2. Faith rejoicing in Divine companionship. (Ver. 4.) In the Lord's house, his presence was specially manifested; and those who know the Lord know well that there is no home like being by their Saviour's side, in his house. There they see the "beauty" of the Lord; i.e. his grace, his love, his mercy. There their eyes see "the King in his beauty." They "inquire" in his temple for directions for daily life; or they muse on the glories of the temple as the seat of Jehovah's presence. Yea, God's love and care make them so happy that they must give vent to their joy as with trumpet-song. We often long for greater physical power to praise God in shouting; and the use of trumpet and organ gratifies this longing. We praise God, but the organ gives the voice-power (see ver. 6, Hebrew).

3. Faith watching. (Ver. 2; cf. Psalm 92:11, Authorized Version, but leave out the words in italics; Psalm 37:34-47.) It should be no joy to the righteous to see any one in trouble; yet they cannot but praise God when infamous plots are discovered, and the saints of God are delivered.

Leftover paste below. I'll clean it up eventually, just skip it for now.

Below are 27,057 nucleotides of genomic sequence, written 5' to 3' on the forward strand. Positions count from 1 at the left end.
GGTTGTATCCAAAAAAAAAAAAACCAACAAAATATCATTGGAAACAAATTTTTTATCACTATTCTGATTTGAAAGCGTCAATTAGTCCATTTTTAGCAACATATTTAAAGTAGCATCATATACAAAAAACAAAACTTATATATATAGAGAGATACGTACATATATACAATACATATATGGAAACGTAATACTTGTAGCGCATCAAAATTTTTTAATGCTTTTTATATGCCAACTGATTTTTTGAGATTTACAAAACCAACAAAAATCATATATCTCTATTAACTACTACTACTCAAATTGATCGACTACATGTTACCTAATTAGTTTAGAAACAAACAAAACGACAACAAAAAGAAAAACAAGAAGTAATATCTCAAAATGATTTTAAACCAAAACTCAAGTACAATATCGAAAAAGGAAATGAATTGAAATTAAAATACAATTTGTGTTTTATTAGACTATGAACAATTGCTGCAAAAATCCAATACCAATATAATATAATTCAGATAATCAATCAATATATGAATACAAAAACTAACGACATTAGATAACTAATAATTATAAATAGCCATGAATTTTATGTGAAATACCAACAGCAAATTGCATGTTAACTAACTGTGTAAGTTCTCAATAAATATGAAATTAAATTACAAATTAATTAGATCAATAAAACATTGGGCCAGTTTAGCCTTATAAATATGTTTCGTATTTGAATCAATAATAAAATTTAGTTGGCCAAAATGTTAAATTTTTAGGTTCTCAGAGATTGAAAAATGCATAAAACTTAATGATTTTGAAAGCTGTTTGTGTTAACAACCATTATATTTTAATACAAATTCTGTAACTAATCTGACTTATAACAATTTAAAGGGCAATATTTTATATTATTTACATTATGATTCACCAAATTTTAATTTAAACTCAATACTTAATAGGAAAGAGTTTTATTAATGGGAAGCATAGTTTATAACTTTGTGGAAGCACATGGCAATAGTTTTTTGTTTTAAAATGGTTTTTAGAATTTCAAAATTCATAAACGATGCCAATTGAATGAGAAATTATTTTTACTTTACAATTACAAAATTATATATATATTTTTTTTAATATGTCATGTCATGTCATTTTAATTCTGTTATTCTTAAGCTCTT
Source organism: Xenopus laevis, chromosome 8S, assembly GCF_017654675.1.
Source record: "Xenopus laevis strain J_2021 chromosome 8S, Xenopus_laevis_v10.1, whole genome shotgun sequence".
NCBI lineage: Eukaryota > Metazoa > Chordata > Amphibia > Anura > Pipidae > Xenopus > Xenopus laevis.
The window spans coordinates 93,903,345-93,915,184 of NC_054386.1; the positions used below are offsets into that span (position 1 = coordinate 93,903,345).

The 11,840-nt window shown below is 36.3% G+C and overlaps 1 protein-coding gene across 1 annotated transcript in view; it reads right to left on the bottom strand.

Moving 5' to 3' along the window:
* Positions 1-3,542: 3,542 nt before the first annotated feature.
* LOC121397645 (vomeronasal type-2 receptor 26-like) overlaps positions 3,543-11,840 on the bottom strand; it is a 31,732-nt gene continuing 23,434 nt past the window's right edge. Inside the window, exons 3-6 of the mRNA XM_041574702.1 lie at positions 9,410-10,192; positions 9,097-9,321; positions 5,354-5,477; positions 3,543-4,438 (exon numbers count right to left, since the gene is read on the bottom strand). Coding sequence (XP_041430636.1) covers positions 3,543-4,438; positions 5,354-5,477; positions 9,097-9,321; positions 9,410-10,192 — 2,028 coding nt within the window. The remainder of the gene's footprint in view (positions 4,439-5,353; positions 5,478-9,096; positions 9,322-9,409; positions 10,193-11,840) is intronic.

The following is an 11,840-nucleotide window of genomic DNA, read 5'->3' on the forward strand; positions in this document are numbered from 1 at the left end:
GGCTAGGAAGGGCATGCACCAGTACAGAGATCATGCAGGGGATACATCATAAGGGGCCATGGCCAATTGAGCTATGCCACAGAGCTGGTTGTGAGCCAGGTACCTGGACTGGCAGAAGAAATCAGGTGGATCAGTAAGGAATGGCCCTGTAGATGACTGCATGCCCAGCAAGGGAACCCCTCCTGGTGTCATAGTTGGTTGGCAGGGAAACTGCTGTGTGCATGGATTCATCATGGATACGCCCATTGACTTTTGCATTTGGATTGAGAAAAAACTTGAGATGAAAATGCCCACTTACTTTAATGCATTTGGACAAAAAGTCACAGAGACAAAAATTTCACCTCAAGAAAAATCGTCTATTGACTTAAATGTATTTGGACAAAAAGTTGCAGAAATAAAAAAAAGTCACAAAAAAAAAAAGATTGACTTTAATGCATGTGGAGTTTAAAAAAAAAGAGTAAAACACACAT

4. Faith sheltering. (Vers. 1, 5; Psalm 91.) No one - in earth or hell - can ever forge the dart or weapon that can pierce the saints' stronghold. When the Lord is the Fortress of their life, they are in a citadel that can never be invaded.

5. Faith dreading. (Ver. 9.) The thing most to be dreaded is the hiding of God's face, and being cast off by him. And can faith ever dread this? Yes, indeed; for there are moments when the sins of the past do rise up so terribly into the memory, that for a while they seem to eclipse all besides; and then faith heaves a sigh and drops a tear. There may be as clinging a faith when uttering the wail of the first verse of the twenty-second, as when singing the peaceful song of the twenty-third psalm; for even in the darkest hour, faith says, "My God!"

6. Faith hoping. (Ver. 13; literally, "Had I not believed to see the goodness of the Lord in the land of the living...") The sentence is unfinished. The translators have well supplied the blank. The thought is," What would have become of me?" The trials of life are often so repeated and so keen, that were it not for God, his love sustaining the spirit under the weight of the present, and inspiring the heart with hope for the future, reason would give way, and the man be hopelessly crushed. It is God's love which makes life worth living.